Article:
Monday, June 29, 2009

Inside out!

Bernice Summerfield - The Inside StoryBig Finish have announced that my book, Bernice Summerfield - The Inside Story, will be out in August. Pre-order it NOW and get your copy signed by me and Lisa Bowerman.

I've been working on the thing since 2005, so its a great relief and excitement to send it off be published. Kudos to Alex Mallinson, whose design work is utterly splendid. And thanks to everyone who helped to make it happen.
Professor Bernice Surprise Summerfield (2540- ) made her debut at the end of September 1992 in the pages of Doctor Who Magazine #192. The issue included a two-page prelude by Paul Cornell for his original novel, Love and War:

Benny swung her satchel into her tent, and took a deep breath of the morning air. She was pretty, in a sharp sort of way, as Clive had often realised but never quite got round to expressing. Short black hair cut so that strands of it hung over her brow, emphasising her mobile eyebrows and ironic eyes. Her mouth could purse in self-mockery, but there was something about the curve of it that rather hurt. English hurt, like there were things she’d rather not talk about.

Love and War was published two weeks’ later on Thursday 15 October. That same issue of Doctor Who Magazine also included Cornell’s notes on the character and Gary Russell’s glowing review of the novel. ‘Miss it at your peril!’ he enthused. ‘Probably the most mature and intelligent of the run [of New Adventures novels] so far.’

‘Benny looks set to make a refreshing and interesting companion to this darker Doctor,’ he said of the new companion. ‘So long as other writers cope with her as well as Cornell has - and the indications are that they have - I think Bernice could soon become as popular as Ace.’

So how was Bernice created? And how has she changed in the years since that debut?

The Inside Story talks to those involved in her development. Find out how she came to be, how she was developed and where she’s going next. See the stories that almost-got-told, and listen in on the creative battles, personality clashes and very, very bad jokes.

With exclusive access to more than 100 writers, editors, producers and illustrators, it’s as wild, exciting and unlikely a journey as any Benny has made herself.

Includes a Foreword by Benny’s creator, Paul Cornell, and an Afterword by Lisa Bowerman, who plays Benny in the Big Finish audio dramas.

Saturday, June 27, 2009

Long playing

So. Turned 33 on Wednesday: the same age as Jesus when the Romans killed him, and (if my sums are right) the age of David Tennant when he was cast as Doctor Who.

(Of no interest to anyone, but Peter Davison became a former Doctor Who a month before turning 33. So I'm now older than two Doctors, as old as one, with another eight still to catch up.)

Derren Brown's Enigma show was superb. I have some theories about how some of his tricks might have worked, and also about the imagery and associations he uses. But I'll hold off until I've read his Tricks of the Mind, which a kind person got me for my birthday.

Did splendidly well for loot, too: all of The Wire, The Deadly Assassin (I concede all Mr Gillatt says in his recent DWM review, and yet I still love this story), Party Animals, Vonnegut's A Man Without A Country, a duvet, some pants, a long-sleeved tee-shirt, various London bus maps from different years in the last century and a cheesecake.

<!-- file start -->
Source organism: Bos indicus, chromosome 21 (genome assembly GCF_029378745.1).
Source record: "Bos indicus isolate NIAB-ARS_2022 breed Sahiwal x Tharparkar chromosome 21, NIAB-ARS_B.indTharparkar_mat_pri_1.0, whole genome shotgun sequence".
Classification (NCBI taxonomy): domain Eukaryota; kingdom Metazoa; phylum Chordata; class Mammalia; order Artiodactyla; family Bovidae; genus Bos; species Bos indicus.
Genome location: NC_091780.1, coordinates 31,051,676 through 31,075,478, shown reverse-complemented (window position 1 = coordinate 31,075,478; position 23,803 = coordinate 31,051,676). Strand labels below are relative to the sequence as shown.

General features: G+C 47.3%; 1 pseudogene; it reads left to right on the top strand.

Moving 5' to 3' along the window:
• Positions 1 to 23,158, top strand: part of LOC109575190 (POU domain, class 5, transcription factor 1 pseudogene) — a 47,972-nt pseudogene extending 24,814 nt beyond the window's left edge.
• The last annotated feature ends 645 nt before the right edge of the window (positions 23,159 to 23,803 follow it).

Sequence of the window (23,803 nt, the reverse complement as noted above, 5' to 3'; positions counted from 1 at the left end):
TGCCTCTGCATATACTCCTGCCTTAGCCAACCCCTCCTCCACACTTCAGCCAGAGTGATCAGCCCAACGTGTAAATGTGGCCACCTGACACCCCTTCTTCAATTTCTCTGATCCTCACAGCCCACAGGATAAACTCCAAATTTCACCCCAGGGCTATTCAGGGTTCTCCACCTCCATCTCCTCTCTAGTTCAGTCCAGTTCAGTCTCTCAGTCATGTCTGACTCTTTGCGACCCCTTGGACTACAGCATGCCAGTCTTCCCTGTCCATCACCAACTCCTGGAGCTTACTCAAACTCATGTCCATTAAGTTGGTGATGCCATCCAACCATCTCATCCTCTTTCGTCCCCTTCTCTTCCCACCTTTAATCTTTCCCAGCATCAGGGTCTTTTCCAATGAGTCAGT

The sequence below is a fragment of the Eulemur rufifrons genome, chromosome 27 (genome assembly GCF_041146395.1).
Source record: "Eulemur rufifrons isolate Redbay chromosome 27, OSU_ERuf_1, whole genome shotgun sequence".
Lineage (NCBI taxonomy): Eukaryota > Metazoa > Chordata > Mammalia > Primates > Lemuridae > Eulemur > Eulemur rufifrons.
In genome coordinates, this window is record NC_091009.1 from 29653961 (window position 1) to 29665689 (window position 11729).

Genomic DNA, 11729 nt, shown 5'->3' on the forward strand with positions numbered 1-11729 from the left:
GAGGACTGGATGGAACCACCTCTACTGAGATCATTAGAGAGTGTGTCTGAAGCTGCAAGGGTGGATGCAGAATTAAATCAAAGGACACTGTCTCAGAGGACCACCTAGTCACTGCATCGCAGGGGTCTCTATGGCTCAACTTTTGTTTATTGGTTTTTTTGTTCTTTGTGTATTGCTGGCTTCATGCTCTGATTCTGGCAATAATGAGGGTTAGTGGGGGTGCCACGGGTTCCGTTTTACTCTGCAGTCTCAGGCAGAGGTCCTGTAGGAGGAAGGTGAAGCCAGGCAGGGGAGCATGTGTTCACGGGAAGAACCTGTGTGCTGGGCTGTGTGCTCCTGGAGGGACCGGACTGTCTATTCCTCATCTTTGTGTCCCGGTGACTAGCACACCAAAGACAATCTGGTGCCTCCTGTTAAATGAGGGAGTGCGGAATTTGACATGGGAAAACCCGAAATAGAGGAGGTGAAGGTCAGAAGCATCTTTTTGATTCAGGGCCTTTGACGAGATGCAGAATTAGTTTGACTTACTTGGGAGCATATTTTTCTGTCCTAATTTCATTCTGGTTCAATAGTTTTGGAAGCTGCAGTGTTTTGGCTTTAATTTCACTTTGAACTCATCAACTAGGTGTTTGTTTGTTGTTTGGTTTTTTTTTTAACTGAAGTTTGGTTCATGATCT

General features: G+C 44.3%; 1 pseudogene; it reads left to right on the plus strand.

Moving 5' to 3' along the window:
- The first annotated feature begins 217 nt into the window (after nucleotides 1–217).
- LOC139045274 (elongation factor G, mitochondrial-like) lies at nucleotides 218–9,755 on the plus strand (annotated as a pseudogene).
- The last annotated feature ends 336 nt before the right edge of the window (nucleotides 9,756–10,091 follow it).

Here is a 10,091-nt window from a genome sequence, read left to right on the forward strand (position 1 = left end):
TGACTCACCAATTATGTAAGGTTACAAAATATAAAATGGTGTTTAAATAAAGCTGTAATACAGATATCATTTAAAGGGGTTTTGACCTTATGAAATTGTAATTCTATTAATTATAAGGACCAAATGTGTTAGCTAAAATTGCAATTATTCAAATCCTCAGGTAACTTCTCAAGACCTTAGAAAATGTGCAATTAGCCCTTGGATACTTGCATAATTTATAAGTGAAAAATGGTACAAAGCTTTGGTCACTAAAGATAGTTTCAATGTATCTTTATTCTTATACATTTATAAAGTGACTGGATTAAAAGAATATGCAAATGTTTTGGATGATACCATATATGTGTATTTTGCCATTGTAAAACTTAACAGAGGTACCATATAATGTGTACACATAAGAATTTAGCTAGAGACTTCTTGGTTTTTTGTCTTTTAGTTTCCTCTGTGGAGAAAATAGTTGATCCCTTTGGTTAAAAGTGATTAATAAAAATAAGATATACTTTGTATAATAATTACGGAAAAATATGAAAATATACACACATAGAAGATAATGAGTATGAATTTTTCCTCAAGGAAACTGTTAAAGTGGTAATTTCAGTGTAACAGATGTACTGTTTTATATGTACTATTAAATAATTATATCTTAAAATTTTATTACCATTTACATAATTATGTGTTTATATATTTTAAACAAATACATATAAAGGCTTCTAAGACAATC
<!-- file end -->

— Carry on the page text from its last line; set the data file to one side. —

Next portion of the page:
But mostly I have been working on things as-yet unannounced. One thing Paul Cornell speaks of should get an official announcement next week, and I've pretty much finished my bits of it. Then there's rewrites today, and a script to be written for the CBBC competition which closes on Wednesday. And rewrites on another spec script, thanks to the kind diligence of L. And I'm awaiting notes on something else. And a “go” on a couple of other big things, too...

In the meantime, Danny Stack has set up an official site and trailer for Origin, the short film he wrote and directed on which I was a runner and associate producer. It stars Lee Ross (Kenny in Press Gang) and Katy Carmichael (Twist in Spaced) – both of whom I served murky tea.

Oh, and my Primeval novel has also just had a glowing 9 out of 10 review:
“Author Simon Guerrier manages to stuff 231 pages with way more action, adventure and twists than I thought possible ... He writes short, punchy chapters which flip between the characters so quickly - with an endless supply of cliff-hangers - that you are constantly on the edge of your seat as the twists and turns are thrown at you ... This could be the most enjoyable book you purchase this year.”

Nick Smithson, Book Review – Primeval: Fire and Water, Sci-fi-Online.

(I seem to have lost a point for using the new team at the ARC.)

Monday, June 22, 2009

The Dust Run and The Trial

Amazon now list my two forthcoming Blake's 7 audio plays: The Dust Run and The Trial. The two half-hour episodes will be on one CD out in the autumn (Amazon says November).
Jenna Stannis (Carrie Dobro) is a convicted smuggler when she runs into the dissident Roj Blake. She's a spacer, too hardly set foot on a planet. Which is why sending her for life on Cygnus Alpha is such an appalling verdict. How did it go so wrong?

The Dust Run
Jenna. Stannis has grown up as a spacer, where the normal rules don't apply. No school, no police, no public imperatives; that's still all to come. But the situation on Earth is changing and the effects are slowly being felt throughout the Vega system. It's going to mean trouble for a brash boy called Veldan who Jenna doesn't fancy at all.